As promised, here is the third instalment of my pumpkin bonanza. I really enjoyed making (and eating) this autumnal take on pork meatballs. The pumpkin makes your meat go a bit further and because they are baked in the oven, rather than fried, just that little bit healthier. You could also use a lean mince to really up the health credentials. The chèvre cream is one of my favourite things in the world- it works as a dip, a sauce with pasta (see serving suggestion below in step 3) or just as an accompaniment to some grilled meat.
Pork, Pumpkin and Sage Meatballs
You will need:
500g pork mince
1/4 Pumpkin, peeled and grated coarsely
1 red onion, grated coarsely
2 garlic cloves, crushed
1 tbsp finely chopped sage
2 lemons, zest only
75g plain flour
2 tbsp vegetable oil
handful of pine nuts
For the chèvre cream
125g soft, rindless goats cheese
100g crème fraiche
1/2 garlic clove, crushed
1 tbsp honey
1. Preheat the oven to 200C. In a large bowl, combine the pork, pumpkin and red onion. Stir through the sage, garlic and the zest of 1 lemon. Finally, sift over the flour and season generously. Stir this through the mixture, adding a little more flour if it seems very soft- although be aware that this should be quite a wet mixture, to keep the meatballs moist.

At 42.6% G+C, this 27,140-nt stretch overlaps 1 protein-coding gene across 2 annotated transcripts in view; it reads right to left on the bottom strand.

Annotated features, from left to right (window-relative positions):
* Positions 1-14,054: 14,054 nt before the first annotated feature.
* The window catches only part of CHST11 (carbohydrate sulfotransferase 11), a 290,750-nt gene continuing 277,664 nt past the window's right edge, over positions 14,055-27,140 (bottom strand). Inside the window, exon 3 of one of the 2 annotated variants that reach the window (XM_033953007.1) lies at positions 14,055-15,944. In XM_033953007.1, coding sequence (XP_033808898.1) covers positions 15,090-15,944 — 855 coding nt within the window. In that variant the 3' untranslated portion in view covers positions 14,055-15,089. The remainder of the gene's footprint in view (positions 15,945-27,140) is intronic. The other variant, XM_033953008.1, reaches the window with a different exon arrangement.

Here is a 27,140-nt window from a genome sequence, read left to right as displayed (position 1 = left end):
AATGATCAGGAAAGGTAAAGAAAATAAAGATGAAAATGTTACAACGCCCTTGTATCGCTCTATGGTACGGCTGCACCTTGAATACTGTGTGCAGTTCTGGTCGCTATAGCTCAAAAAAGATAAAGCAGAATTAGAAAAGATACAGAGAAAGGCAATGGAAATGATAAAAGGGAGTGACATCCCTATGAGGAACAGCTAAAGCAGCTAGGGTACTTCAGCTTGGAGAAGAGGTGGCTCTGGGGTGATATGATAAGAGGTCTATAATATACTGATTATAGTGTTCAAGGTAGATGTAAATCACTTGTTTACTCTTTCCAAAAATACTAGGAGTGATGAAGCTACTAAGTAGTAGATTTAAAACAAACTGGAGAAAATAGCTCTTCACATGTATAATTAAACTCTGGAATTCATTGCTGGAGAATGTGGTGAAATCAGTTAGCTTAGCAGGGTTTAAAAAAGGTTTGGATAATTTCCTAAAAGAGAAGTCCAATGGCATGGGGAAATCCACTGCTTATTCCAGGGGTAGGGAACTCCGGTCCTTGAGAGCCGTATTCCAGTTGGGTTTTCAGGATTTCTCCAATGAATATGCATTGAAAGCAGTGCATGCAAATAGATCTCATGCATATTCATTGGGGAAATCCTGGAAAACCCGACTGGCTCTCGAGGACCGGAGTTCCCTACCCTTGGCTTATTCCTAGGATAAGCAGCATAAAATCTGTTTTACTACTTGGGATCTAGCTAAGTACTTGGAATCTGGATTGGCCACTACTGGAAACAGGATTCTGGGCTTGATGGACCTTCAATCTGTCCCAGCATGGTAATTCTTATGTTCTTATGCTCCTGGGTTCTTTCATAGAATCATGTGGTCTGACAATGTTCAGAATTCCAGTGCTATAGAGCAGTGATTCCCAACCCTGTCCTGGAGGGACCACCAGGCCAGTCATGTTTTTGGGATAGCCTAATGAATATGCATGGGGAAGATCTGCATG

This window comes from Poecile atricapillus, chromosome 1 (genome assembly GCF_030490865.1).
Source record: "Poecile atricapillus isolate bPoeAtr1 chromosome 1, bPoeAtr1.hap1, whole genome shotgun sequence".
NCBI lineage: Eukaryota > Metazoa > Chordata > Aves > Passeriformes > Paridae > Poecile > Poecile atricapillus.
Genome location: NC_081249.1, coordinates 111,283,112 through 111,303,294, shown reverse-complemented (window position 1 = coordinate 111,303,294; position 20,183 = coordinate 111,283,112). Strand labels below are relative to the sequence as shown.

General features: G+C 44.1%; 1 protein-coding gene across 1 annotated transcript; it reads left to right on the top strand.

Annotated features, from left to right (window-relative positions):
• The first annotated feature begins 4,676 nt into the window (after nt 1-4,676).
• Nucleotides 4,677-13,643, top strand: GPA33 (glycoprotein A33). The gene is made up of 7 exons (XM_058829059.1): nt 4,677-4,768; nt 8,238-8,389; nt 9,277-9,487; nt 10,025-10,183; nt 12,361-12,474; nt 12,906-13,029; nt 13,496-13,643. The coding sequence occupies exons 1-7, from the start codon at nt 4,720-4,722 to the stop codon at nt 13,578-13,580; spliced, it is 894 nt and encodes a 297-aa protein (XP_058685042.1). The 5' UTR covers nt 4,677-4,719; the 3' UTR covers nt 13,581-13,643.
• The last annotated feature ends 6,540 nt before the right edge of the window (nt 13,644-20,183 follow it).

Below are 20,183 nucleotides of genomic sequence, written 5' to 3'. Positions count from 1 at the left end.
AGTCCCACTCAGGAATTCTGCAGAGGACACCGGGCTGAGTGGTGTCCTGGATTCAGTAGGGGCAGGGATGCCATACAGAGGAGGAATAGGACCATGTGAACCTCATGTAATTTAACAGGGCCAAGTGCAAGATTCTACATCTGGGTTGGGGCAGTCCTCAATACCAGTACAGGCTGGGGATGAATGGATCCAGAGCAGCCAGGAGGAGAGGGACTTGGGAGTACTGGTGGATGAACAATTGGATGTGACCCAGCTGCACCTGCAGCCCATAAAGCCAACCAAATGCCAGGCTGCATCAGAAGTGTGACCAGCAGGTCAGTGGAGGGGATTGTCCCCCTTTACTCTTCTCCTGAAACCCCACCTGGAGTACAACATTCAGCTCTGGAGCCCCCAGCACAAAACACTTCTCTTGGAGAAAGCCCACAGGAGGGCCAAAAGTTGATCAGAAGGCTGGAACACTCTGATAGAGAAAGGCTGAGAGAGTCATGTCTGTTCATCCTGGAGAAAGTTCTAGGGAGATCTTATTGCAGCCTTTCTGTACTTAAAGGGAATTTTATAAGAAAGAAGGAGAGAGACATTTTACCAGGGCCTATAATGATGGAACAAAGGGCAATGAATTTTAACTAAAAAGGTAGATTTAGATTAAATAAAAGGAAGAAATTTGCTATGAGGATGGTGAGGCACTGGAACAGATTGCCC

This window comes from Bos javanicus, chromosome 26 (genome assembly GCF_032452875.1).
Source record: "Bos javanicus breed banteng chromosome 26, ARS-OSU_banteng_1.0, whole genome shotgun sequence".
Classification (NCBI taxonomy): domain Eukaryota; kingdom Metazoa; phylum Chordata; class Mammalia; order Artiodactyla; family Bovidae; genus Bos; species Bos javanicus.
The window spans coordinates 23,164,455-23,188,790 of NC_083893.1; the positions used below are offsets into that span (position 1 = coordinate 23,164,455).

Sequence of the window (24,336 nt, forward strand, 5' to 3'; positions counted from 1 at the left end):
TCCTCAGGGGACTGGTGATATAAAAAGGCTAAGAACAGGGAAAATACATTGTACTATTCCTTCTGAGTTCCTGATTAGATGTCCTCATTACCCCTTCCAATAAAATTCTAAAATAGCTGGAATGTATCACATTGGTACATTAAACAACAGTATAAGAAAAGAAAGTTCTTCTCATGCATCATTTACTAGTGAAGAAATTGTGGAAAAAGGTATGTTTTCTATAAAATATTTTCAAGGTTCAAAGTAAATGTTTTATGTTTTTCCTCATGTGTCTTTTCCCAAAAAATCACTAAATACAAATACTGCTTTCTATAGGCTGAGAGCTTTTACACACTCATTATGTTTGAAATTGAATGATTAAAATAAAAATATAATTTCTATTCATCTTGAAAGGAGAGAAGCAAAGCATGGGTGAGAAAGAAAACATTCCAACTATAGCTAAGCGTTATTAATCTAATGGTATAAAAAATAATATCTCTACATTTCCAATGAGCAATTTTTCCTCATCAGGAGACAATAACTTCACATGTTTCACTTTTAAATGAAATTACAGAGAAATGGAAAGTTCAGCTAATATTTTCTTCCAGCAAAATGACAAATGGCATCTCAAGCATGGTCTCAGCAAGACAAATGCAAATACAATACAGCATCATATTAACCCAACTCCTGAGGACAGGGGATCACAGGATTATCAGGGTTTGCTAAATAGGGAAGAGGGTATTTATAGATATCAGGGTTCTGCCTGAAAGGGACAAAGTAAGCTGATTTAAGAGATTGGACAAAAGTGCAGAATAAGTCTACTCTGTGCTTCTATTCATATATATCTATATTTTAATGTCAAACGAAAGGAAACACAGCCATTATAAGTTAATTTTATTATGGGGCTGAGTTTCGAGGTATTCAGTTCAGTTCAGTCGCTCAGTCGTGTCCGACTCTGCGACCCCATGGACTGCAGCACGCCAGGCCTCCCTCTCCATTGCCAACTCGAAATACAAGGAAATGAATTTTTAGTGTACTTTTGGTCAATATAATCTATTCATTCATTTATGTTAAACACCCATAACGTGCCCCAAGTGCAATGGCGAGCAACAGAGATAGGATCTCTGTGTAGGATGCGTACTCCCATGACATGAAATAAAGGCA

2. Roll into meatballs, about 5cm in diameter and place on a lightly oiled oven tray. Bake in the oven for about 20-25 minutes, shaking the tray ever so often, until all the meatballs are nicely golden.
3. Meanwhile, mix together the goats cheese, crème fraiche, garlic and honey until smooth-either with a fork to mash up the cheese or in a mini chopper. Serve the meatballs with the chèvre cream, pine nuts and lemon zest perhaps along side some wilted cavolo nero or spinach. Alternatively, stir the chèvre cream through some tagliatelle and top with the meatballs.
or a bowl.
I’ve been reading a book that is in part about butchery, which got me thinking about meaty soups. So I made this meaty borderline soup/stew for dinner with pork, chorizo, butter beans, greens, tomato and plenty of paprika. I did the pork chops separately, slowly, fried first with a good dash of hot mustard and apple cider vinegar, finished off in the oven and added into the soup at the last minute.
Went down nicely with the celeriac bread from earlier.